08 November, 2015
The recent rainfall throughout Northern NSW and Southern Queenland has not been good for winter crop harvest but, presents the perfect timing for planting dryland cotton.
For most regions (except short season areas) planting dryland cotton in mid November allows the crop to reach peak flower in February when temperatures are generally more mild. This improves water use efficiency.
This contrasts with November planted sorghum. When planted in mid November sorghum will generally flower in early to mid January. Accelerated water use and the risk of pollen blasting increase significantly. For this reason agronomists normally suggest planting sorghum early or waiting until late November or early December.
One of the downsides of planting cotton in November can be the rapid loss of planting moisture. As temperatures and day length increase it is important to carefully monitor planting moisture and adjust the planting depth regularly. Although warmer soil temperatures do allow slightly deeper planting don’t be tempted exceed the recommended planting depth. If necessary use trash whipers to remove some surface soil.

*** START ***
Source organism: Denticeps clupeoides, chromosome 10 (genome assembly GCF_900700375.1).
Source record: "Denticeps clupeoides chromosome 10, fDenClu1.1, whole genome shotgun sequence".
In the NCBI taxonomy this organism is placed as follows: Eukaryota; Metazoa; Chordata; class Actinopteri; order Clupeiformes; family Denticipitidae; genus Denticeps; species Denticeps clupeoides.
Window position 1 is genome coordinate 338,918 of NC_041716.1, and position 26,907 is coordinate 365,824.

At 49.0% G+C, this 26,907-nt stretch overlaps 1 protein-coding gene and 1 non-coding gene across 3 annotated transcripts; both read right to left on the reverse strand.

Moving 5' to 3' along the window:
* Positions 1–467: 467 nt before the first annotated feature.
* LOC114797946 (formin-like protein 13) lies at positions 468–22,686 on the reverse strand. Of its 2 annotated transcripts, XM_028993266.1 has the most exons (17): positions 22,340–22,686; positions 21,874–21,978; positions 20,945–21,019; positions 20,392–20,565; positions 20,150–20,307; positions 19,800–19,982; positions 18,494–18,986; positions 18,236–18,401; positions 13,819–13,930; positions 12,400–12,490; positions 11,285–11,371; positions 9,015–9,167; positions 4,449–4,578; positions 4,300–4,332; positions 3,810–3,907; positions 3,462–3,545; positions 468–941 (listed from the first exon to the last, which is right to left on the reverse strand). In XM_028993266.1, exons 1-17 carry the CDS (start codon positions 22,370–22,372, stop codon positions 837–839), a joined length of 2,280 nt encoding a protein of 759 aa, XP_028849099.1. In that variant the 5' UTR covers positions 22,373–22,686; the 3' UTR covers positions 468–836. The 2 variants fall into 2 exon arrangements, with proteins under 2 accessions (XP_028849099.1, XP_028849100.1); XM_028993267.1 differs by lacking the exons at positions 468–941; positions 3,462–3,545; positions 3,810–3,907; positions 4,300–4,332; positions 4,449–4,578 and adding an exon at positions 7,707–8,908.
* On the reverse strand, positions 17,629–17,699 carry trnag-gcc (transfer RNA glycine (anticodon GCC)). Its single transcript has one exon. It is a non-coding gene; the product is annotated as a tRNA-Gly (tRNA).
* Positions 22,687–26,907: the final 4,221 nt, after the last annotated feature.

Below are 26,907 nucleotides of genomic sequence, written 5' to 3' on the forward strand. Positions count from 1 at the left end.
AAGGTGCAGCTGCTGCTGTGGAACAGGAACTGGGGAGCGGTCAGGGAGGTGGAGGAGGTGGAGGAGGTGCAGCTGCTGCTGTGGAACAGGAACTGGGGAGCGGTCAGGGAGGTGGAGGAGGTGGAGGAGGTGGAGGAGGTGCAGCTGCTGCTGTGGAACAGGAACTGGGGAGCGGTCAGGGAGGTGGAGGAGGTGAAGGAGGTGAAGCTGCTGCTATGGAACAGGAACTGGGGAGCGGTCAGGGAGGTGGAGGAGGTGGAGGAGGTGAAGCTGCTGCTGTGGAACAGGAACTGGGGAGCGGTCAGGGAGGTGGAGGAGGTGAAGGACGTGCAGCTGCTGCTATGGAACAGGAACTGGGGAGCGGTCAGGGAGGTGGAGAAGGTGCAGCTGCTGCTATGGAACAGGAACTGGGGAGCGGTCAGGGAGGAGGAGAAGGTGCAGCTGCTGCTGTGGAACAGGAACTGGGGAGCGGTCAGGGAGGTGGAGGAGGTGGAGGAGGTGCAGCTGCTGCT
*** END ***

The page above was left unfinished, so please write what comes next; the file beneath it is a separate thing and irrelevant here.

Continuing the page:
To minimise the cracking and drying effect after planting into very moist heavy clay soils consider using chains to drag a layer dry soil over the plant line.
Finally if you have a large area to plant consider getting a contractor to help you get the crop in the ground in a timely manner.
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